You are perusing an article from the archives. Lately, we have gone through major updates. Therefore, it is possible that you will experience minor quirks in layout when reading older articles. To provide you an improved reading experience, we have started to clean our pearls from the past. Just keep reading.
Finland has joined the 25 nations—including the majority of the EU countries and the US—that believe that Russia is the culprit in the poisoning of Sergei Skripal, 66, a former double agent, and his daughter, Yulia, 33, in Salisbury, England, on March 4.
In response to the claims, Finland decided to expel a Russian diplomat who works in the Russian Embassy in Helsinki—adding one more the long list of a total of 140 expelled Russians around the world. The diplomat in question was notified of the decision on Monday, but his name is not revealed to the public. The expelled has 14 days to leave the country.
On the very same evening, President Sauli Niinistö and Prime Minister Juha Sipilä joined forces to stand tall in front of the crossfire of media while explaining the reasoning behind the decision. According to President Niinistö, the Ministerial Committee on Foreign and Security Policy decided to oust the diplomat after careful consideration.
President Niinistö had gathered intelligence during the week. On Sunday, Niinistö spoke with German Chancellor Angela Merkel about the matter on the phone. Last Thursday, Niinistö had spoken with the Russian President Vladimir Putin.
Niinistö said on Monday that it would have been preferable from the Finnish—and also Swedish—perspective to find a solution acceptable to all EU member states. “But since no such approach could be found and, as far as I can understand, this decision has in any case been joined in by the clear majority of the EU Member States, this was the line adopted,” Niinistö said.
On March, 4 Skripal, the former Soviet and Russian spy, was found unconscious on a bench next to his daughter in Salisbury. UK investigators believe a Russian military-grade nerve agent, Novichok, was used. The pair is hospitalized and remain in critical condition.
The British Prime Minister Theresa May pointed out Russia as the main suspect in her speech at the House of Commons (the lower house of the British parliament). “Based on the positive identification of this chemical agent by world-leading experts at the Defence Science and Technology Laboratory at Porton Down; our knowledge that Russia has previously produced this agent and would still be capable of doing so; Russia’s record of conducting state-sponsored assassinations; and our assessment that Russia views some defectors as legitimate targets for assassinations; the government has concluded that it is highly likely that Russia was responsible for the act against Sergei and Yulia Skripal,” May said.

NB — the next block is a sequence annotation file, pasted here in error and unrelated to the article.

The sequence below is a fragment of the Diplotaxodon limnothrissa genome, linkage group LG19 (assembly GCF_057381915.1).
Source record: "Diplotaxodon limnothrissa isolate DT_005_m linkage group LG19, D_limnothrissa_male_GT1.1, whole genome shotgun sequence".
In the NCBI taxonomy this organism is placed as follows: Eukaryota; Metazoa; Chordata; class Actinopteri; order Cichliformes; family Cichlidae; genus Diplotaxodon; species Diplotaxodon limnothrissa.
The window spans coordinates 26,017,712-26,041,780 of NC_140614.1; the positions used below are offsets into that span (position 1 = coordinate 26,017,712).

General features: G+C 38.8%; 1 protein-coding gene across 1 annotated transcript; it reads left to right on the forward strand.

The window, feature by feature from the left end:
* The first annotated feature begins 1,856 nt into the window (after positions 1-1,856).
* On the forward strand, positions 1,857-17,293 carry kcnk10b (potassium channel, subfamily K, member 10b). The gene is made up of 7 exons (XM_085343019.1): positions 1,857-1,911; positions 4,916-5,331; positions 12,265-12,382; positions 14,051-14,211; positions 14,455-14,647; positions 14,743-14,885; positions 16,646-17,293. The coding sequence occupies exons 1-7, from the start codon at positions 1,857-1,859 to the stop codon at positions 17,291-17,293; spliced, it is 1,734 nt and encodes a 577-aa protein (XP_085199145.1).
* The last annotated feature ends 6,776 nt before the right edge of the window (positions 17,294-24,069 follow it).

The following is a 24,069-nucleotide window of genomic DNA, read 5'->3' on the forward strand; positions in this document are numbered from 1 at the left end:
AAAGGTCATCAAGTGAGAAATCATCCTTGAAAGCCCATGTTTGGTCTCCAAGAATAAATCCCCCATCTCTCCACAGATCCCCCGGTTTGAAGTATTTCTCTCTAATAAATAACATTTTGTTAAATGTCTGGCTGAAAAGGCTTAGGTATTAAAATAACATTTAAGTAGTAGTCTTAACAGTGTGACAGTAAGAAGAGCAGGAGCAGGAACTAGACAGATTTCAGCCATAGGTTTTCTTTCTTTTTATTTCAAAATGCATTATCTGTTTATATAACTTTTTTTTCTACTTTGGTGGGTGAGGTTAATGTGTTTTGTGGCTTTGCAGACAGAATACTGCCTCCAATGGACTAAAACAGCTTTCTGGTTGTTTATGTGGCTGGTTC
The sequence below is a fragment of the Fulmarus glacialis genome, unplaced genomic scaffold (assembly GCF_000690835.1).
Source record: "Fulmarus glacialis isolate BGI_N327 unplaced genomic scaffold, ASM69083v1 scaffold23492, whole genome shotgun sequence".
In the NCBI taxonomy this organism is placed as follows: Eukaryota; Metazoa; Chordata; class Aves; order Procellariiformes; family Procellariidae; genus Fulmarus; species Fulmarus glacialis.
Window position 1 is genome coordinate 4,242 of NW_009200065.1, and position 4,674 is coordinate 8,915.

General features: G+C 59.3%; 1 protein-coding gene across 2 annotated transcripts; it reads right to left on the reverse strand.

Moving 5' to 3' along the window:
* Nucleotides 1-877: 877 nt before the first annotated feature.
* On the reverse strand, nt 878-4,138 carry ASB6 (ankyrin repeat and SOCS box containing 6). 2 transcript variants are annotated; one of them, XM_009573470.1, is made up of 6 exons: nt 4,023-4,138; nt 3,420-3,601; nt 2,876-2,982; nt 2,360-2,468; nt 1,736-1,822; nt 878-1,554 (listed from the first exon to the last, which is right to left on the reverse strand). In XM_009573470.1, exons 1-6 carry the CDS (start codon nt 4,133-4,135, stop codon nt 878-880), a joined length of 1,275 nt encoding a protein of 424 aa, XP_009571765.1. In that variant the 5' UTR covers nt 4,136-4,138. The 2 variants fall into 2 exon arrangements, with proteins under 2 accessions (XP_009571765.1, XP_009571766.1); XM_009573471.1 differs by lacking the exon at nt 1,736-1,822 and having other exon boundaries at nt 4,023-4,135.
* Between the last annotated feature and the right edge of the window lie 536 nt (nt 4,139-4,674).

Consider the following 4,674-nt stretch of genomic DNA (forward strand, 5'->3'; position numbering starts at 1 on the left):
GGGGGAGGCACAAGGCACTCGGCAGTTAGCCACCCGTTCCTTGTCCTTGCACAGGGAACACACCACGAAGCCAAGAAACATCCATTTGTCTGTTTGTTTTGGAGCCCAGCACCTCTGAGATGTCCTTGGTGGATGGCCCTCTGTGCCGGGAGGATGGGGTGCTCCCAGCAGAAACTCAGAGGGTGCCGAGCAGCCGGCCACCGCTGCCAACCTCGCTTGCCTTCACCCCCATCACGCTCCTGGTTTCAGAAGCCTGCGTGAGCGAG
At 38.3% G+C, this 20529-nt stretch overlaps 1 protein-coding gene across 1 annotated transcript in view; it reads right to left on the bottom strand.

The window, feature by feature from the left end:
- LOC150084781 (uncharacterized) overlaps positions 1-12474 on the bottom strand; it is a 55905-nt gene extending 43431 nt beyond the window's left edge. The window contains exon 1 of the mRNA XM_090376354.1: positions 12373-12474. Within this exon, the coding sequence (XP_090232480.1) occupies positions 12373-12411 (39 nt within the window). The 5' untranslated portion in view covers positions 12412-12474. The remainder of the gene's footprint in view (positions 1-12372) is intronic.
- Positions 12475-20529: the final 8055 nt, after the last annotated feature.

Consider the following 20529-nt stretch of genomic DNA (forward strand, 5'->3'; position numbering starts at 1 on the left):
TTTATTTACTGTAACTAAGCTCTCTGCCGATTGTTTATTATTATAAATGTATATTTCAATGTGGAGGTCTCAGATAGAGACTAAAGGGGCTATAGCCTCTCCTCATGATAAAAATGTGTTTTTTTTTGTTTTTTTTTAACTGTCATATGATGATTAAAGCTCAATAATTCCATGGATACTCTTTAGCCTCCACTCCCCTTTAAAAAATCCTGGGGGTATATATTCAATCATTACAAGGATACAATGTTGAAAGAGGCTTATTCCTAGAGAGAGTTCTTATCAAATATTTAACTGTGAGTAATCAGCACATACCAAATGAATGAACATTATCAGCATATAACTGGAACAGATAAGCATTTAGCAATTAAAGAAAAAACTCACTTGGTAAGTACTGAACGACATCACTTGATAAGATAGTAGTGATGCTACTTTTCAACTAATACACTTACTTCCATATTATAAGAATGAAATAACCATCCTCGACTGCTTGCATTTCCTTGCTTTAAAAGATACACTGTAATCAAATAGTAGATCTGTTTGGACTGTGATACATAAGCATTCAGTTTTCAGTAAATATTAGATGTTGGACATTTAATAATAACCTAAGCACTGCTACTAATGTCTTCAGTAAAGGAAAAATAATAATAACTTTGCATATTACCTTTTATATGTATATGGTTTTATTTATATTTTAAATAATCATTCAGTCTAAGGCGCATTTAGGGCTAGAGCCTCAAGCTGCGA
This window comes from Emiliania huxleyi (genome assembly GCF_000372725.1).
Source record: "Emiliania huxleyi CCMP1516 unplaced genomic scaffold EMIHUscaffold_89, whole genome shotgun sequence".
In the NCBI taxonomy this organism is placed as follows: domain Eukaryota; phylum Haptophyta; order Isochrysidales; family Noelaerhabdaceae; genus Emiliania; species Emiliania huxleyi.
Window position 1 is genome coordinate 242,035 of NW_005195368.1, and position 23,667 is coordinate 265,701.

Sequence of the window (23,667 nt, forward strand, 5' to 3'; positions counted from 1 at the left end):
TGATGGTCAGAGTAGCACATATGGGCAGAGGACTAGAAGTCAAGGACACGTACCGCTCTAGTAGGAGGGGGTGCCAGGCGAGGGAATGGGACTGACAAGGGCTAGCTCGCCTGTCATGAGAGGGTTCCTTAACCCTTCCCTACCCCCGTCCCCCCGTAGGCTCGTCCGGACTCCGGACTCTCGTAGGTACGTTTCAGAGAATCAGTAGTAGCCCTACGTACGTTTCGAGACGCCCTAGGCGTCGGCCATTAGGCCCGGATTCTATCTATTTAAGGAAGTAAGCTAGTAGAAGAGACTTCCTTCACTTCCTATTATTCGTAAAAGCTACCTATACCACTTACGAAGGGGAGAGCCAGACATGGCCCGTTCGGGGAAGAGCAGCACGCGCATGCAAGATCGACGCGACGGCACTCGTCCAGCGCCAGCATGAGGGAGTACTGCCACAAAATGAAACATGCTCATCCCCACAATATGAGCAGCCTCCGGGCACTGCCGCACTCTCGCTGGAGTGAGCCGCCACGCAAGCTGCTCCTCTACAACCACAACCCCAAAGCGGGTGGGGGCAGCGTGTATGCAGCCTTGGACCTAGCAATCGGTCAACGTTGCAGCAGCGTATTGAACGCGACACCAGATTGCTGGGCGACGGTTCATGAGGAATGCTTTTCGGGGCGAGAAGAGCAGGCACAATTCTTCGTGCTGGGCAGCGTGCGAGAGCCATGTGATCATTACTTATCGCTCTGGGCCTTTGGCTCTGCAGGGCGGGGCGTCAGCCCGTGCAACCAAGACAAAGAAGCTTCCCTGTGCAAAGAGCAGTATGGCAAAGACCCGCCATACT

Russia denies any involvement in the poisoning. They also deny the very existence of Novichock, but according to them, chemical nerve agents were sent all around the former Soviet republics, which could have stockpiled it.
Another potential source, according to the former FSB chief, Nikolay Kovalyov, could be the research laboratory in the UK, the one which May was referring to, which is a military research base specialized in chemical weapons—located only a few kilometers away from the crime scene. “Check if anything leaked from there,” Kovalyov said.
According to a Russian chemical weapons scientist Dr Anton Utkin, who is a former UN inspector in Iraq, no one can with certainty point to a country and claim that a chemical weapon was built there. “If you know the technology, it is not possible to find out who made a chemical weapon—if the method is the same, the formulas of the substances will be identical,” he said.
President Niinistö said on Monday that during his talks with President Putin, Putin denied Russia’s involvement in the poisoning attack.
In public Putin has said this: “The first thing that entered my head was that if it had been a military-grade nerve agent, the people would have died on the spot. Secondly, Russia does not have such [nerve] agents. We destroyed all our chemical weapons under the supervision of international organizations and we did it first, unlike some of our partners who promised to do it, but unfortunately did not keep their promises.”
Putin added that the Moscow was ready to cooperate with London. Russia has, for example, asked for samples of the nerve agent. So far, the British have not delivered any. “I think any sensible person would understand that it would be rubbish, drivel, nonsense, for Russia to embark on such an escapade on the eve of a presidential election,” Putin said after he had been re-elected the president on March 18.
Russian Foreign Minister Sergei Lavrov said that there would be a response to the mass expulsion. Russia’s foreign ministry is said to be drawing up a number of possible retaliatory measures for President Putin to consider.
While the world is waiting for further evidence and pointing fingers at our Eastern neighbor, Finland has chosen its team. In the history of Finland, diplomats have been deported because of bad behavior and usually, they have not become news items and public discussions.
This case is different. Finland has once again stated that it’s part of the West and loyal to the European Union.